The rules are simple: Austrian drivers license holders are only allowed to wear head coverings in official pictures for "confessional reasons." This regulatory exemption allows practicing Muslim women to wear hijabs while simultaneously disallowing baseball caps and cowboy hats which could potentially obstruct key identifying features.
But while refusing to conform to the selectively applied "no headgear" rules, self-professed atheist Niko Alm decided to make a political point by petitioning the government to allow him to wear his own kind of "religious headgear" in his license photo: a noodle strainer.
According to the BBC, Mr. Alm told authorities the culinary instrument was a requirement of his religion, "pastafarianism":
The idea came into Mr Alm's noodle three years ago as a way of making a serious, if ironic, point.
A self-confessed atheist, Mr Alm says he belongs to the Church of the Flying Spaghetti Monster, a light-hearted faith whose members call themselves pastafarians.
The group's website states that "the only dogma allowed in the Church of the Flying Spaghetti Monster is the rejection of dogma".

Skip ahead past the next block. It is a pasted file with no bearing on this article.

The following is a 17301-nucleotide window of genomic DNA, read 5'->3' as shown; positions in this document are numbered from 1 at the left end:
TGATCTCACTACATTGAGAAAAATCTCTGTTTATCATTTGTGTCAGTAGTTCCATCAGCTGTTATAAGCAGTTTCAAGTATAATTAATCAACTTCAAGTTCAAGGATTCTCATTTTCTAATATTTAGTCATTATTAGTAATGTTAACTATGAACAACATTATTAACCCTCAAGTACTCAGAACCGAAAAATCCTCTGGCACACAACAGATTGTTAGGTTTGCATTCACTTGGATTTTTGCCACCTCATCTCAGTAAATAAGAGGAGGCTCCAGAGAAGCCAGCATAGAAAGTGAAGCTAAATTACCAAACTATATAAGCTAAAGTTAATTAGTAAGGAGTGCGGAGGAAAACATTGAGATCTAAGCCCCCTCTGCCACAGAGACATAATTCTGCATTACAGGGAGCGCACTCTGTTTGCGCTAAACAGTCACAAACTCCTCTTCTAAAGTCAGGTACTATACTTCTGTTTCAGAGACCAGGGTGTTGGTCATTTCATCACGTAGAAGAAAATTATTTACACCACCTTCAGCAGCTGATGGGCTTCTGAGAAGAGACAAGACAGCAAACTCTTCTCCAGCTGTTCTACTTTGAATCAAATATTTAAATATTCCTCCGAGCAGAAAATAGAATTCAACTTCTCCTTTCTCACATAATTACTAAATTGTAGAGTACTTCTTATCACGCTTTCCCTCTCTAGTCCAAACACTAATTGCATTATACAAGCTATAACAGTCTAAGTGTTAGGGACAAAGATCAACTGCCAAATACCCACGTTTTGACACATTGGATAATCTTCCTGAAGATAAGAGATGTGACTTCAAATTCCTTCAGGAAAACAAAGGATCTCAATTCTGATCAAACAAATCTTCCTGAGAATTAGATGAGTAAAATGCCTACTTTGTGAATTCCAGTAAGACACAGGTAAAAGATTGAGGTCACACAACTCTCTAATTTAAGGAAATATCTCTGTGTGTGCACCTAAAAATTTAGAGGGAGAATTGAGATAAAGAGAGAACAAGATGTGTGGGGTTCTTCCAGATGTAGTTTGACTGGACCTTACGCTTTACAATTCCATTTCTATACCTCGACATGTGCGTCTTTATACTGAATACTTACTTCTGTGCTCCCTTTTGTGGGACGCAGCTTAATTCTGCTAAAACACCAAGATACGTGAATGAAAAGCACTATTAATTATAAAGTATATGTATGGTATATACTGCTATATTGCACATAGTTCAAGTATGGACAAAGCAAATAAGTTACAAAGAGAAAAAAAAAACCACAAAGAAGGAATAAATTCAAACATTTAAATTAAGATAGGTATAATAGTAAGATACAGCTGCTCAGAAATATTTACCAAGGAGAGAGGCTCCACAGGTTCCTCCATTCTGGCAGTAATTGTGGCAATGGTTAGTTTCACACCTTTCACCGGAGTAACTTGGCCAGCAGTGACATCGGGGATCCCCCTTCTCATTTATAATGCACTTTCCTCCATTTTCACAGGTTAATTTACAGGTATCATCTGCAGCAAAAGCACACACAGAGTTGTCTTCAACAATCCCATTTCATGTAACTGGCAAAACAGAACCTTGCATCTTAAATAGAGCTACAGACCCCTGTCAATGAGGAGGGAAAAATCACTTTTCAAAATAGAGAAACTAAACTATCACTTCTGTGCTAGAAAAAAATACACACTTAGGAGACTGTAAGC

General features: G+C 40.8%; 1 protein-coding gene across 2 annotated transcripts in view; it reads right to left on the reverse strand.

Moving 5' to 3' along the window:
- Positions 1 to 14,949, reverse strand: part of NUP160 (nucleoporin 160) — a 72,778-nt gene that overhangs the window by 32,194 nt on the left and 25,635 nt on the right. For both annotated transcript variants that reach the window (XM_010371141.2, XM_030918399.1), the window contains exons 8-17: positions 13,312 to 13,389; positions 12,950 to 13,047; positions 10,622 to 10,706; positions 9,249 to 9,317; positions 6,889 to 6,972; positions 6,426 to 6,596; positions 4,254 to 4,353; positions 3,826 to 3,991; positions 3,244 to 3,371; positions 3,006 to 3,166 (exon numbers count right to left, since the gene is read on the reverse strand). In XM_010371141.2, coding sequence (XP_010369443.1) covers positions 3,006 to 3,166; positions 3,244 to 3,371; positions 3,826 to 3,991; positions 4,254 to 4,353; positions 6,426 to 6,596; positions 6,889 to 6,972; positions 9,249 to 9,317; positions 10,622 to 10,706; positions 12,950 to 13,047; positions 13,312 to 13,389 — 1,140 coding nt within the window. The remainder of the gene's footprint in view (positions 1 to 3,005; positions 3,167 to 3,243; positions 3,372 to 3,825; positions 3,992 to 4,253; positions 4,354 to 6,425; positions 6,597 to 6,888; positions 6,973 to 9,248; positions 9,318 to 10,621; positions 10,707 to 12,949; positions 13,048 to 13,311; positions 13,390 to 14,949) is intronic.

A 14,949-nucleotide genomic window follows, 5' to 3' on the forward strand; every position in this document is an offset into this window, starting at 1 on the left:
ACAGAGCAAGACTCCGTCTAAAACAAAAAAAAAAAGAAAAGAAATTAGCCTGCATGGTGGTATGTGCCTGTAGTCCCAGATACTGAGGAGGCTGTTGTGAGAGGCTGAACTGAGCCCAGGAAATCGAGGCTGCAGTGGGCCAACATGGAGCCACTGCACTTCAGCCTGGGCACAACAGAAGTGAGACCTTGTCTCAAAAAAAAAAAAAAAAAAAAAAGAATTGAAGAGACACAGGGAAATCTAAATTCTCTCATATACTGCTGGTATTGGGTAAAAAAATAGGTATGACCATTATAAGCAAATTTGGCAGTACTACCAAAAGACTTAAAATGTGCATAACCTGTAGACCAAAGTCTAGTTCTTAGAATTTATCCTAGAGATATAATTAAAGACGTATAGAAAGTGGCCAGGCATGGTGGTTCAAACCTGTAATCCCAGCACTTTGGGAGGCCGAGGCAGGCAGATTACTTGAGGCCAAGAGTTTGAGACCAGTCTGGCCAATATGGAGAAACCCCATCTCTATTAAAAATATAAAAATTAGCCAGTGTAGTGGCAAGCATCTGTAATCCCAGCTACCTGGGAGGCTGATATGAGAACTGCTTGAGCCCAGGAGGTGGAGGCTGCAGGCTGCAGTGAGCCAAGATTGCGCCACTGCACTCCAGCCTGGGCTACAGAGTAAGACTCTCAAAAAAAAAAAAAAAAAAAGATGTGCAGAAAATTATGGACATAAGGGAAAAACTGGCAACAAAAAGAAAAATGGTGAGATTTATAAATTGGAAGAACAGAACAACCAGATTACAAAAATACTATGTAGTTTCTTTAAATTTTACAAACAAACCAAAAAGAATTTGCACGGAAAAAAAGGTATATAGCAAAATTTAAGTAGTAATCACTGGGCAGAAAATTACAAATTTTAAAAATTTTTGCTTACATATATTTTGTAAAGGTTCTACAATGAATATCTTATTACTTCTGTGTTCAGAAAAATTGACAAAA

But don't think this exploitation of religious tolerance is limited to Europe. The so-called Church of the Flying Spaghetti Monster is also active in the United States:
In response to pressure for American schools to teach the Christian theory known as intelligent design, as an alternative to natural selection, the Church of the Flying Spaghetti Monster wrote to the Kansas School Board asking for the pastafarian version of intelligent design to be taught to schoolchildren, as an alternative to the Christian theory.
In the same spirit, Mr Alm's pastafarian-style application for a driving licence was a response to the Austrian recognition of confessional headgear in official photographs.
The licence took three years to come through and, according to Mr Alm, he was asked to submit to a medical interview to check on his mental fitness to drive but - straining credulity - his efforts have finally paid off.
It is the police who issue driving licences in Austria, and they have duly issued a laminated card showing Mr Alm in his unorthodox item of religious headgear.
This "parody religion" mocks actual people of faith with such slogans as "carbo diem," "he boiled for your sins" and "put the spaghetti back in the holidays!" The group's "propaganda" materials swap out God and Jesus Christ for a spaghetti monster and pirates.
Is this what "tolerance" looks like?